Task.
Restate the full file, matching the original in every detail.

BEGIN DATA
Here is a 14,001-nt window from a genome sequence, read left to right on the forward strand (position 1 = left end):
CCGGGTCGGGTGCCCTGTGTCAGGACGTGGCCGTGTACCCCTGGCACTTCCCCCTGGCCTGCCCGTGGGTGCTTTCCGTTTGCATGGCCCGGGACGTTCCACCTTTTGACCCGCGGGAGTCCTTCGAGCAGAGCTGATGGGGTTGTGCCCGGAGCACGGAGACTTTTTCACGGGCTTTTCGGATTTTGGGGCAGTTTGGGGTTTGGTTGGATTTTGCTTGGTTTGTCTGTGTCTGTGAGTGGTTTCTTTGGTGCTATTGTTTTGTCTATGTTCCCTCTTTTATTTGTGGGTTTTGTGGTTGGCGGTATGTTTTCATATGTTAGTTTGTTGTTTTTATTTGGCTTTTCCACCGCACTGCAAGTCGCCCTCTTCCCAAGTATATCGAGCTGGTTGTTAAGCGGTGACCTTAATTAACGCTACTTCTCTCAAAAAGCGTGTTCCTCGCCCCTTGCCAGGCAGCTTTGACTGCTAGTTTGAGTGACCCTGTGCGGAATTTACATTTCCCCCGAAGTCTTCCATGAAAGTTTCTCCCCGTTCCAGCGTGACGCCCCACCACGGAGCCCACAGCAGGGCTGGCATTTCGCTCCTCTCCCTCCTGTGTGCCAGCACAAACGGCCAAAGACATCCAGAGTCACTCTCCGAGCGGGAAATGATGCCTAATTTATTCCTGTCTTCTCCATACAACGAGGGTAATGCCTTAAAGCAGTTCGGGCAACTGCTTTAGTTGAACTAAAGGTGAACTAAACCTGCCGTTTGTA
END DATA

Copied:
Here is a 14,001-nt window from a genome sequence, read left to right on the forward strand (position 1 = left end):
CCGGGTCGGGTGCCCTGTGTCAGGACGTGGCCGTGTACCCCTGGCACTTCCCCCTGGCCTGCCCGTGGGTGCTTTCCGTTTGCATGGCCCGGGACGTTCCACCTTTTGACCCGCGGGAGTCCTTCGAGCAGAGCTGATGGGGTTGTGCCCGGAGCACGGAGACTTTTTCACGGGCTTTTCGGATTTTGGGGCAGTTTGGGGTTTGGTTGGATTTTGCTTGGTTTGTCTGTGTCTGTGAGTGGTTTCTTTGGTGCTATTGTTTTGTCTATGTTCCCTCTTTTATTTGTGGGTTTTGTGGTTGGCGGTATGTTTTCATATGTTAGTTTGTTGTTTTTATTTGGCTTTTCCACCGCACTGCAAGTCGCCCTCTTCCCAAGTATATCGAGCTGGTTGTTAAGCGGTGACCTTAATTAACGCTACTTCTCTCAAAAAGCGTGTTCCTCGCCCCTTGCCAGGCAGCTTTGACTGCTAGTTTGAGTGACCCTGTGCGGAATTTACATTTCCCCCGAAGTCTTCCATGAAAGTTTCTCCCCGTTCCAGCGTGACGCCCCACCACGGAGCCCACAGCAGGGCTGGCATTTCGCTCCTCTCCCTCCTGTGTGCCAGCACAAACGGCCAAAGACATCCAGAGTCACTCTCCGAGCGGGAAATGATGCCTAATTTATTCCTGTCTTCTCCATACAACGAGGGTAATGCCTTAAAGCAGTTCGGGCAACTGCTTTAGTTGAACTAAAGGTGAACTAAACCTGCCGTTTGTA